“The Catch” – Still Waters by Mark Ammons (Level Best Books)

The EDGAR (and logo) are Registered in the U.S. Patent and Trademark Office by the Mystery Writers of America, Inc.

Children’s Book Week, May 12-18 May 8, 2008

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Check out the Children’s Book Week page on the Children’s Book Council website for information about the Children’s Choice Book Awards and other programs that put the words “Children’s” and “Books” in close proximity.

There are word searches and puzzles to print out, story starters and book lists.

Warriors read-alikes May 8, 2008

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No, not the awesome late-70’s gang movie… the kids’ adventure series with all the cats!

From the Hornbook, an excellent set suggestions for kids who can’t get enough of Erin Hunter’s Warriors series (cool website by the way).

Q: My fourth grader has become a voracious reader thanks to the Warriors series by Erin Hunter. Other suggestions? — L. Everett, Arlington, MA
A: Two direct corollaries to the Warriors series come to mind (for those of you without pre-teens, the series is a multi-volumed, multi-tiered fantasy drama about sentient, heroic cats).
There’s SF Said and Dave McKean’s two Varjak Paw books, about a street cat gifted in martial arts.
And in a few years (the target age is a little older), try Clare Bell’s five-volumed Named series (beginning with Ratha’s Creature), about the epic struggles of giant prehistoric cats.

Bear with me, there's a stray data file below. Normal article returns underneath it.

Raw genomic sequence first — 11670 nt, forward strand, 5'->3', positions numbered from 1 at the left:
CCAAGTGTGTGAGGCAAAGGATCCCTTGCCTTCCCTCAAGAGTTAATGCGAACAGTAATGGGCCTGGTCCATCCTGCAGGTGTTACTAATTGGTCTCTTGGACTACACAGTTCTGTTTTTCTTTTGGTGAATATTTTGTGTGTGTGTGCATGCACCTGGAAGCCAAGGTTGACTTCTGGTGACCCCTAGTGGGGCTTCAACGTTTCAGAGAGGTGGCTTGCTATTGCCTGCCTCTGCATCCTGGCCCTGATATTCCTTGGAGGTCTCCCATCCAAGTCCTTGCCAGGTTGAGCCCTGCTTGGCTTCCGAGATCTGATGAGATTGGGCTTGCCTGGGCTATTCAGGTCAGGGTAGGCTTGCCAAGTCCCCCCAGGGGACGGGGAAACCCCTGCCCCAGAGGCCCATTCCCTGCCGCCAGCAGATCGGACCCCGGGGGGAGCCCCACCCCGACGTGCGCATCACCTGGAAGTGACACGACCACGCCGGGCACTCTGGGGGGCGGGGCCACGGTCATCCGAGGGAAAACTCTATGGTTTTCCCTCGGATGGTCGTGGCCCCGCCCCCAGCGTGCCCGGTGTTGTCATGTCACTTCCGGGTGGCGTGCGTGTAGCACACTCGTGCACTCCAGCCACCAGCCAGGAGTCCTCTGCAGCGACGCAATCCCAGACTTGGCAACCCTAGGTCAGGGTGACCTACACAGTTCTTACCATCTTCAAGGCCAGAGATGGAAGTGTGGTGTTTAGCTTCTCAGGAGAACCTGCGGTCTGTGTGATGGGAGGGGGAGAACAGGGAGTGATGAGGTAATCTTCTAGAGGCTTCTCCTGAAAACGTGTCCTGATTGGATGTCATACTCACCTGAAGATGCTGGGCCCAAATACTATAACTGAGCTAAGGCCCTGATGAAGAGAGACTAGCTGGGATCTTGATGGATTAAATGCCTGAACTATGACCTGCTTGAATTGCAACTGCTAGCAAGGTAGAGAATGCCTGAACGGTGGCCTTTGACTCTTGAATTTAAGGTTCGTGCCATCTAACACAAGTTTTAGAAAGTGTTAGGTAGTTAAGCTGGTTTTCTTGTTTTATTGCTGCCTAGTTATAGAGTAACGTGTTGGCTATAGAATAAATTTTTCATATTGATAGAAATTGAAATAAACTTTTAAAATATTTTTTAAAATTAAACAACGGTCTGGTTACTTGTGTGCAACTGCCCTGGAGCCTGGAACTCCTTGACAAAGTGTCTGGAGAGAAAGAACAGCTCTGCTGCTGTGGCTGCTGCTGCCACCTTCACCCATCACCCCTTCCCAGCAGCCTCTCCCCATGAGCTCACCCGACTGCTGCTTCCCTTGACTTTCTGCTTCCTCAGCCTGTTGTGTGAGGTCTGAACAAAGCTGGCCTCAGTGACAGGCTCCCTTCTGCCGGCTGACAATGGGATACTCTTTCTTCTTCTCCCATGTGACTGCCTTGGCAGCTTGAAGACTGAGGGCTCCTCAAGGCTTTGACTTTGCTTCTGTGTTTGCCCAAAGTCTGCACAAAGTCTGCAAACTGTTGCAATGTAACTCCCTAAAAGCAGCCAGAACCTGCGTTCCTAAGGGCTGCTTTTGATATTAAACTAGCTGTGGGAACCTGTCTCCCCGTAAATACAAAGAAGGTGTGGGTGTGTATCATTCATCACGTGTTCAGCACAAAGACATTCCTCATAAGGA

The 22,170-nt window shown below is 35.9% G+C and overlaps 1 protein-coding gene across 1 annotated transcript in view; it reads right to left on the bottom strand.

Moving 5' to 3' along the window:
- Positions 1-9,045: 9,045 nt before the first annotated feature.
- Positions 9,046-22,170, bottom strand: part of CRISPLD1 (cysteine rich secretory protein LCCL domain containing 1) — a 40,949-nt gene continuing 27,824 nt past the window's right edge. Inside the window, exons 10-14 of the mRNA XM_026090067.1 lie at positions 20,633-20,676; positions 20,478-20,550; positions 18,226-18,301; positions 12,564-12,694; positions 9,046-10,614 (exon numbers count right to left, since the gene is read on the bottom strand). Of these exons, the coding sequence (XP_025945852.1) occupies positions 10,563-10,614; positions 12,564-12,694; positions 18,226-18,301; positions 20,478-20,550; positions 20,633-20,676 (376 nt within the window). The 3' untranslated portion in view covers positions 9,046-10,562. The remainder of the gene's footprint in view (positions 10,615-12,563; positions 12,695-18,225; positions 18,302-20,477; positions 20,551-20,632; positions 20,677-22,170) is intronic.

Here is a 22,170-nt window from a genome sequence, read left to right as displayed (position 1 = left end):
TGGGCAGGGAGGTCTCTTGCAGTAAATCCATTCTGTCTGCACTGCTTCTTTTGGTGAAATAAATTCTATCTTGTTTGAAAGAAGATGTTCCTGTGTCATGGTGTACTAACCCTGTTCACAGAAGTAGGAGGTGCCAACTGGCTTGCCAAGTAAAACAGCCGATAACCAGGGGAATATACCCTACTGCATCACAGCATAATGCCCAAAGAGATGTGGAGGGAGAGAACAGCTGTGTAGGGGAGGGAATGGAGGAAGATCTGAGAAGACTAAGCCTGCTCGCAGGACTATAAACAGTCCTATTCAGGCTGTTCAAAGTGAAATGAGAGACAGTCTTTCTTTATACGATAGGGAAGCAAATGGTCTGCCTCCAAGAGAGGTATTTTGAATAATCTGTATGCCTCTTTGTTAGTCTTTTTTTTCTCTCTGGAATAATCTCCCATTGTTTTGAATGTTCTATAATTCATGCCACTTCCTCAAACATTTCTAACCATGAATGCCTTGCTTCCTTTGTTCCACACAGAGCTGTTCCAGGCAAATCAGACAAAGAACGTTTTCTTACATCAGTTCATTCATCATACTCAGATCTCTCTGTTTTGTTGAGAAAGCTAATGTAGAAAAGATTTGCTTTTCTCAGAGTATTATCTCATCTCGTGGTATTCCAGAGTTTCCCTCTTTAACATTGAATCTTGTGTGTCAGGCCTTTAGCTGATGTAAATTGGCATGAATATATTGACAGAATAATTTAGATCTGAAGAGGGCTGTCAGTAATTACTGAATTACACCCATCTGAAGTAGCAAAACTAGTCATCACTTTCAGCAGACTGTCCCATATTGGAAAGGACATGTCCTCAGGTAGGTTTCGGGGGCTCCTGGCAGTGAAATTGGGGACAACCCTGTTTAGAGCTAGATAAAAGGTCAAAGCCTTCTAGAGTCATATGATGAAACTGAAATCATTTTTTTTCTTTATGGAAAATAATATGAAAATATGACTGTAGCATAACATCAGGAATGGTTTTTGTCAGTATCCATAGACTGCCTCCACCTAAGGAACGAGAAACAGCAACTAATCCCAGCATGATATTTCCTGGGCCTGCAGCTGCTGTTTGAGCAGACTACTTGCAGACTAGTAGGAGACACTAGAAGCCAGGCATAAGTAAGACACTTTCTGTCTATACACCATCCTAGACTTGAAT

Moving beyond the feline subset, though, there’s a rich array of animal fantasy out there. Brian Jacques’s iconic Redwall books are a strong choice, but don’t overlook more recent series such as:
M. I. McAllister’s Mistmantle Chronicles (beginning with Urchin of the Riding Stars), which follow the exploits of a spunky squirrel page
Kenneth Oppel’s bat quest-adventures (Silverwing, Sunwing, and Firewing);
and Clem Martini’s Feather and Bone: The Crow Chronicles (the world-changing journeys of a young outcast crow, beginning with The Mob).
If your child is partial to the triumphant underdog theme, you might also try moving into the human realm with Tamora Pierce’s Protector of the Small Quartet, about the training and trials of a fantasy kingdom’s first legally sanctioned female knight,
or Suzanne Collins’s Underland Chronicles, which, starting with Gregor the Overlander, tell the tale of an eleven-year-old boy who fulfills his destiny as the prophesied hero of a nightmarish underworld.
All these titles offer plenty of action and intrigue, as well as the chance to return time and again to beloved characters and worlds. —Claire E. Gross

May is National Barbecue Month May 5, 2008

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Throw some cookout cookbooks on the grill. Here’s a BBQ-inspired playlist to put you in the mood.

Best New Horror May 5, 2008

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There’s a new award in town! Finalists for the 2007 Shirley Jackson Awards were recently announced.